The distinguished Cleveland Clinic is facing a firestorm of complaints after the director of its wellness institute, Dr. Daniel Neides, posted an anti-vaccination article online. The Cleveland Clinic has disavowed the post, but anti-vaxxers will undoubtedly exploit this incident to the fullest given the source of the article.
In his January 7 blog post, “Make 2017 the year to avoid toxins (good luck) and master your domain: Words on Wellness,” Daniel Neides wrote that preservatives and other “toxins” in vaccines and flu shots are responsible for the increase in diagnosed cases of neurological diseases such as ADHD and autism—claims that are not supported in the scientific literature. Here’s a quick taste of the article:
Why do I mention autism...in this article. Because we have to wake up out of our trance and stop following bad advice. Does the vaccine burden—as has been debated for years—cause autism? I don’t know and will not debate that here. What I will stand up and scream is that newborns without intact immune systems and detoxification systems are being over-burdened with PRESERVATIVES AND ADJUVANTS IN THE VACCINES.
It’s the typical anti-vaxxer nonsense we’re accustomed to seeing (neuroscientist Steven Novella has penned an excellent takedown of the article), but it’s the source of the post that’s causing the controversy. In addition to being a respected family physician, Neides is the Medical Director and the Chief Operating Officer of the Cleveland Clinic Wellness Institute. It’s a huge embarrassment for the institution, which is now in damage control mode.
Social media erupted over the weekend in response to the article, with many chastizing the Cleveland Institute for hiring someone with anti-vaccine views—and for putting him in such an important position.
Yesterday, the clinic put out the following statement (which has gone through at least one revision):
Cleveland Clinic is fully committed to evidence-based medicine. Harmful myths and untruths about vaccinations have been scientifically debunked in rigorous ways. We completely support vaccinations to protect people, especially children who are particularly vulnerable. Our physician published his statement without authorization from Cleveland Clinic. His views do not reflect the position of Cleveland Clinic and appropriate disciplinary action will be taken.
The website that published the article, Cleveland.com, is also facing criticism, both for publishing the article in the first place, and for temporarily taking it down. A note at the bottom of the post now reads, “This column was inexplicably removed from Cleveland.com for a few hours, but has now been restored in it’s entirety.” (Inexplicably? Really?)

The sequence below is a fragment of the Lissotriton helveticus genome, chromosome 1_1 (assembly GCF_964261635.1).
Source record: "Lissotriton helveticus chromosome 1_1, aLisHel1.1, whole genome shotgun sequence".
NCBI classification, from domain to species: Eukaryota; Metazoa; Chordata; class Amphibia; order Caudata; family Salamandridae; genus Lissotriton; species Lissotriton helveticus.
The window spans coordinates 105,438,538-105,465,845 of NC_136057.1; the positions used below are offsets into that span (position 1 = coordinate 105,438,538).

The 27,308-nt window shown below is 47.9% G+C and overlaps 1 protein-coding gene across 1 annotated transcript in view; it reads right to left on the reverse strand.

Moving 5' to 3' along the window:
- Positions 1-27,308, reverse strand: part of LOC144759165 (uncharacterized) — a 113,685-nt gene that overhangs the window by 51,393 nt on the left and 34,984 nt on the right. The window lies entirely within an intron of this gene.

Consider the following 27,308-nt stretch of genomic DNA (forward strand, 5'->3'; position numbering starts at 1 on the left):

Neides has issued his own statement, writing:
I apologize and regret publishing a blog that has caused so much concern and confusion for the public and medical community. I fully support vaccinations and my concern was meant to be positive around the safety of them.
It’s not entirely clear if Neides is being sincere, or if he’s simply backtracking given the ensuing shitstorm his article has generated. Sadly, the post will undoubtedly inspire the legions of anti-vaxxers who agree with Neides’ sentiments.
“Vaccines save millions of lives each year, and are the foundation for modern preventive health,” Dr. David B. Agus, a professor of medicine and engineering at the University of Southern California told Gizmodo. “A doctor, in a position of authority spreading misinformation, is akin to inciting harm. To get normative change we need leadership, and in the vaccine compliance arena this is sorely needed. I hope the discourse this doctor incited will bring a new level of understanding.”
“Having anti-vaccine sentiments from a physician affiliated with a prestigious, world-famous institution is going to be seized on by anti-vaccine opponents and repeated again and again and again,” NYU Langone Medical Center bioethicist Arthur Caplan told Gizmodo. “It has the potential to do enormous harm.”
Caplan says the Cleveland Clinic’s response is not good enough, and that it needs to do more than just distance itself from the physician and threaten disciplinary action. A public relations campaign, and a highly visible pro-vaccine message, would be a good start, he says. Regardless, Caplan is worried about the damage done by Neides’ article.
“The anti-vaxx movement will consider this an outstanding Christmas present, and they’ll say the clinic is just censoring whistleblowers,” Caplan told Gizmodo. “They’re going to try to turn this guy into a martyr. The clinic ought to be ready to address this in a very aggressive manner because the damage done is huge.”